August 31, 1986
Some came with reluctance but to others, the idea was irresistible as more than 2,000 descendants of slaves gathered on the plantation where their forebears toiled. "I know if any of our ancestors are buried here, they are turning over in their graves and singing, 'Hallelujah!"' said Mabel Phelps of Norfolk, Va., at the Somerset Plantation in Creswell, N.C. Others were less enthusiastic at first. "My first reaction was, 'By golly, why should we be digging up those kind of memories?'
November 16, 1989 |
Question: Are family periodicals worth subscribing to? Answer: "One-name" (surname) family periodicals (often called newsletters) vary in quality and value. A few are outstanding; some are poorly edited and compiled. Most are modestly priced ($3 to $20 a year). Try a year's subscription to evaluate it. Q: How do I find names, addresses and prices of current family periodicals?
July 5, 1998 |
Joan Glanz Rimmon remembers the exact day her life changed. On Jan. 14, 1986, she ventured into the Los Angeles Family History Center, the genealogy library run by the Mormon Church in Westwood, to do an hour's worth of research on her grandmother's family before returning home to fix dinner. Some 12 years later, she's still working at her second "job." "It was like someone shot me with heroin," said the 63-year-old Bel-Air resident. "It's worse than drugs.
June 8, 1994 |
With just a snapshot taken in 1947 and a misspelled last name, Meyer Denn did what seemed impossible--he united an American woman with her two cousins in Czechoslovakia, both of whom had survived the Holocaust by hiding in cellars for five years. "It was a stunning experience," said Marsha Friedman of Madison, Wis., who in 1992 took her 25-year-old nephew to Bratislava to visit her cousins.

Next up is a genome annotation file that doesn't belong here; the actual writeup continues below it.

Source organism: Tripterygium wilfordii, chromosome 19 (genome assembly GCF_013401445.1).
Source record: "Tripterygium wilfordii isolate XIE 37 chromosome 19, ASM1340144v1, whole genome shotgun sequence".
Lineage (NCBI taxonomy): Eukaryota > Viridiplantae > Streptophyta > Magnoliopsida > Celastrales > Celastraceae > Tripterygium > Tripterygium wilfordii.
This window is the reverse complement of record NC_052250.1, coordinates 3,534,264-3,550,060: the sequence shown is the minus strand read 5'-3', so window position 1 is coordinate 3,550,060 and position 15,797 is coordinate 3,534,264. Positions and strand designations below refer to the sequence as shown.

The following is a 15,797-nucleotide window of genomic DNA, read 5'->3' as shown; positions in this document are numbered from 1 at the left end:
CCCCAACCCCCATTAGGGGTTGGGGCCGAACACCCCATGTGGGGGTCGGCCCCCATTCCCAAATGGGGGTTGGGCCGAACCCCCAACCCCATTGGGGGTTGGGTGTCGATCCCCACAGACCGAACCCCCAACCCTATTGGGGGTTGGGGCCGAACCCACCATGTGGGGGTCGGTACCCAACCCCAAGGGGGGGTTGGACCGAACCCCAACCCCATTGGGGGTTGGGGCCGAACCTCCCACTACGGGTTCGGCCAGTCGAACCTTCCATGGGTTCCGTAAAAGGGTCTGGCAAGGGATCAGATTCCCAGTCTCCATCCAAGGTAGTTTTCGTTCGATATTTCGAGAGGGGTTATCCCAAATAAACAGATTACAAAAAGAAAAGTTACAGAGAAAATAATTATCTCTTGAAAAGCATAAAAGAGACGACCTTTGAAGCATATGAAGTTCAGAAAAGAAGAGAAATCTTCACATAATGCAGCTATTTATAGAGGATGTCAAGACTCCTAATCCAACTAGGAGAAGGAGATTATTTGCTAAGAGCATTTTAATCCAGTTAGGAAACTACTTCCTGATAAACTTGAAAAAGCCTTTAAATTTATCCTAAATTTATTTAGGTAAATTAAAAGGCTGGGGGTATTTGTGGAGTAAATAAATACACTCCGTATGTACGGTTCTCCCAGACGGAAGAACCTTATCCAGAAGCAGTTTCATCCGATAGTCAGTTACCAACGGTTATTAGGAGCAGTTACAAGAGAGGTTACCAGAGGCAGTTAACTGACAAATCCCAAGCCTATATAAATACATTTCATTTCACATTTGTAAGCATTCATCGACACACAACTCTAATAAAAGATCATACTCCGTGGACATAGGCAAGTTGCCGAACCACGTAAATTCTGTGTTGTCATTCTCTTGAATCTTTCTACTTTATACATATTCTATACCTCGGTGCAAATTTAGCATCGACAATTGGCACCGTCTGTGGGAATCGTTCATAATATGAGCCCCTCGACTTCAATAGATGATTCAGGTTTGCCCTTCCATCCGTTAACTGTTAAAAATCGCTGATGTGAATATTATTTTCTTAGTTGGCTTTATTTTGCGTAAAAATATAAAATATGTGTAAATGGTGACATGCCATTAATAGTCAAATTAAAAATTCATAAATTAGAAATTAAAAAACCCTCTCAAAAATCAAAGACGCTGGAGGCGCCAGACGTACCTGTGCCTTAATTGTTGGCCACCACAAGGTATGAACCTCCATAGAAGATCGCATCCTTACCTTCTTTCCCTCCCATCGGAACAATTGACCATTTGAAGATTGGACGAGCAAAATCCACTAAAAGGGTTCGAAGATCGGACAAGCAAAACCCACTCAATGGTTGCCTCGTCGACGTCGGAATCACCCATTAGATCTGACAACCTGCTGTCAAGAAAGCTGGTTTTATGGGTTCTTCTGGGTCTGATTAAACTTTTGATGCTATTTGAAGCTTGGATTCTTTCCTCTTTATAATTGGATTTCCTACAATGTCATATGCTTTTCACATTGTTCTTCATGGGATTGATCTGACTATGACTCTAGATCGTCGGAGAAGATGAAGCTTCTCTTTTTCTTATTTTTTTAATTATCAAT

CALIFORNIA | LOCAL
August 22, 2000 |
The search for the past can require the patience of a gold miner, swirling and sifting the silt. Then, suddenly, there's a glint of precious material. Carmen Brussard's hundreds of hours hunched over microfiche ultimately led to this stunning discovery: She and her husband, who met at a dance in Los Angeles 34 years ago, are not the first joint love story from their respective families.
CALIFORNIA | LOCAL
July 10, 2001 |
With two tablespoons of blood drawn from each of 100,000 volunteers worldwide, Brigham Young University researchers hope to create a DNA database that will use genetic markers to help reconstruct family trees going back 15 generations. Officials with the high-tech genealogy project have traveled to Southern California a few times over the last year to collect blood from people who can trace their family histories back at least four generations.
May 5, 1990 |
Virginia and Bob Emrey blame their genealogy habit on an earthquake that shook Glendale about 40 years ago. The quake so upset a neighbor that the Emreys offered their help. During the resulting friendship, the neighbor, who was a genealogist, "proved to me that I was related to her late husband," said Bob Emrey. "That's how we got mixed up in this mess."
CALIFORNIA | LOCAL
September 20, 1991 |
Pauline Chavez-Bent first started documenting her family tree in a baby book when her oldest child was born 35 years ago. "My mother was with me while I filled it out, and off the top of her head she gave me five generations on my father's side and six on her side," she said. "I eventually went back eight generations while I was raising my three kids. I thought, 'Great, that's enough.'
October 24, 2002 |
The Mormon Church has put millions of 19th century ancestors on its genealogy Web site, giving family tree buffs a more convenient -- and free -- way to trace their heritage. The church said Wednesday it is offering free Internet access to 55 million names from the 1880 United States census and the 1881 Canadian census. Before, census records from those years were available on a microfilm set spanning 56 compact discs -- a search process many found cumbersome and time-consuming.
February 26, 2007 |
The Rev. Al Sharpton said Sunday it was the "most shocking" news of his life when the civil rights leader learned he was a descendant of a slave owned by relatives of Strom Thurmond, the late senator who once led the segregationist South. "I couldn't describe the emotions that I've had over the last two or three days thinking about this," he said at a news conference. "Everything from anger and outrage to reflection, and to some pride and glory."